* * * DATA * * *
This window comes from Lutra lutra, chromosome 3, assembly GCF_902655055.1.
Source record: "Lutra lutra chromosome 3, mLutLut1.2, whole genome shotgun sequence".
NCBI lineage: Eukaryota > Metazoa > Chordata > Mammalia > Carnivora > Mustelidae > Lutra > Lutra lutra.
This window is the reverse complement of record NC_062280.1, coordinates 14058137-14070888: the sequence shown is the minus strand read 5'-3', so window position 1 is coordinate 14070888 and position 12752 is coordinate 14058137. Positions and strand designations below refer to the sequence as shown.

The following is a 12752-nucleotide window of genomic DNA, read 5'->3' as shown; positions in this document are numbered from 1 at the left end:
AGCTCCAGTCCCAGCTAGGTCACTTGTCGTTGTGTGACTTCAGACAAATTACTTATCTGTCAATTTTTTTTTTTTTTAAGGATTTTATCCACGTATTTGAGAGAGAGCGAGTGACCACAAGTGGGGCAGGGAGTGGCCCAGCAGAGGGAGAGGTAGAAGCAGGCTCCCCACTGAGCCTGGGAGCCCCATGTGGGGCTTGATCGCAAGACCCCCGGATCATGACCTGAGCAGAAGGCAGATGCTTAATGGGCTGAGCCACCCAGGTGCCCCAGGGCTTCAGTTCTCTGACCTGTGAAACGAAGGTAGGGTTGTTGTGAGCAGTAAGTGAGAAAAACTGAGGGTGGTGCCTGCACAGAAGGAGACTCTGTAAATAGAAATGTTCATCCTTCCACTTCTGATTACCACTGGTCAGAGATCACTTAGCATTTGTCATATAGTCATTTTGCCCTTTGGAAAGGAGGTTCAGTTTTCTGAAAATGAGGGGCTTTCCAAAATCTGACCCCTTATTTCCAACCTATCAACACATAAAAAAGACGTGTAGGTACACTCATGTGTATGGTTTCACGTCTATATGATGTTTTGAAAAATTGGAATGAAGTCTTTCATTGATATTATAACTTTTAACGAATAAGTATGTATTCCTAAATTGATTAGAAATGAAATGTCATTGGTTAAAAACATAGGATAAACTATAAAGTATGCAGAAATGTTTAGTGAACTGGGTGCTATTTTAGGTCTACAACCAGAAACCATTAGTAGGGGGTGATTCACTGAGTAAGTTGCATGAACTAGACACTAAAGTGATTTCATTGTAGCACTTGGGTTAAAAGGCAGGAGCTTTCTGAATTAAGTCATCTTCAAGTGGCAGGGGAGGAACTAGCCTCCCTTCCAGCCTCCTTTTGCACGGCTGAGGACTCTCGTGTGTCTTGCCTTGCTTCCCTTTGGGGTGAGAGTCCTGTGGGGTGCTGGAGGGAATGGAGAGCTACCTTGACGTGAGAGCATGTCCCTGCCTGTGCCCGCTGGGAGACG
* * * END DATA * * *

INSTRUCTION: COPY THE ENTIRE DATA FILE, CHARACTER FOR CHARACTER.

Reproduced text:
This window comes from Lutra lutra, chromosome 3, assembly GCF_902655055.1.
Source record: "Lutra lutra chromosome 3, mLutLut1.2, whole genome shotgun sequence".
NCBI lineage: Eukaryota > Metazoa > Chordata > Mammalia > Carnivora > Mustelidae > Lutra > Lutra lutra.
This window is the reverse complement of record NC_062280.1, coordinates 14058137-14070888: the sequence shown is the minus strand read 5'-3', so window position 1 is coordinate 14070888 and position 12752 is coordinate 14058137. Positions and strand designations below refer to the sequence as shown.

The following is a 12752-nucleotide window of genomic DNA, read 5'->3' as shown; positions in this document are numbered from 1 at the left end:
AGCTCCAGTCCCAGCTAGGTCACTTGTCGTTGTGTGACTTCAGACAAATTACTTATCTGTCAATTTTTTTTTTTTTTAAGGATTTTATCCACGTATTTGAGAGAGAGCGAGTGACCACAAGTGGGGCAGGGAGTGGCCCAGCAGAGGGAGAGGTAGAAGCAGGCTCCCCACTGAGCCTGGGAGCCCCATGTGGGGCTTGATCGCAAGACCCCCGGATCATGACCTGAGCAGAAGGCAGATGCTTAATGGGCTGAGCCACCCAGGTGCCCCAGGGCTTCAGTTCTCTGACCTGTGAAACGAAGGTAGGGTTGTTGTGAGCAGTAAGTGAGAAAAACTGAGGGTGGTGCCTGCACAGAAGGAGACTCTGTAAATAGAAATGTTCATCCTTCCACTTCTGATTACCACTGGTCAGAGATCACTTAGCATTTGTCATATAGTCATTTTGCCCTTTGGAAAGGAGGTTCAGTTTTCTGAAAATGAGGGGCTTTCCAAAATCTGACCCCTTATTTCCAACCTATCAACACATAAAAAAGACGTGTAGGTACACTCATGTGTATGGTTTCACGTCTATATGATGTTTTGAAAAATTGGAATGAAGTCTTTCATTGATATTATAACTTTTAACGAATAAGTATGTATTCCTAAATTGATTAGAAATGAAATGTCATTGGTTAAAAACATAGGATAAACTATAAAGTATGCAGAAATGTTTAGTGAACTGGGTGCTATTTTAGGTCTACAACCAGAAACCATTAGTAGGGGGTGATTCACTGAGTAAGTTGCATGAACTAGACACTAAAGTGATTTCATTGTAGCACTTGGGTTAAAAGGCAGGAGCTTTCTGAATTAAGTCATCTTCAAGTGGCAGGGGAGGAACTAGCCTCCCTTCCAGCCTCCTTTTGCACGGCTGAGGACTCTCGTGTGTCTTGCCTTGCTTCCCTTTGGGGTGAGAGTCCTGTGGGGTGCTGGAGGGAATGGAGAGCTACCTTGACGTGAGAGCATGTCCCTGCCTGTGCCCGCTGGGAGACG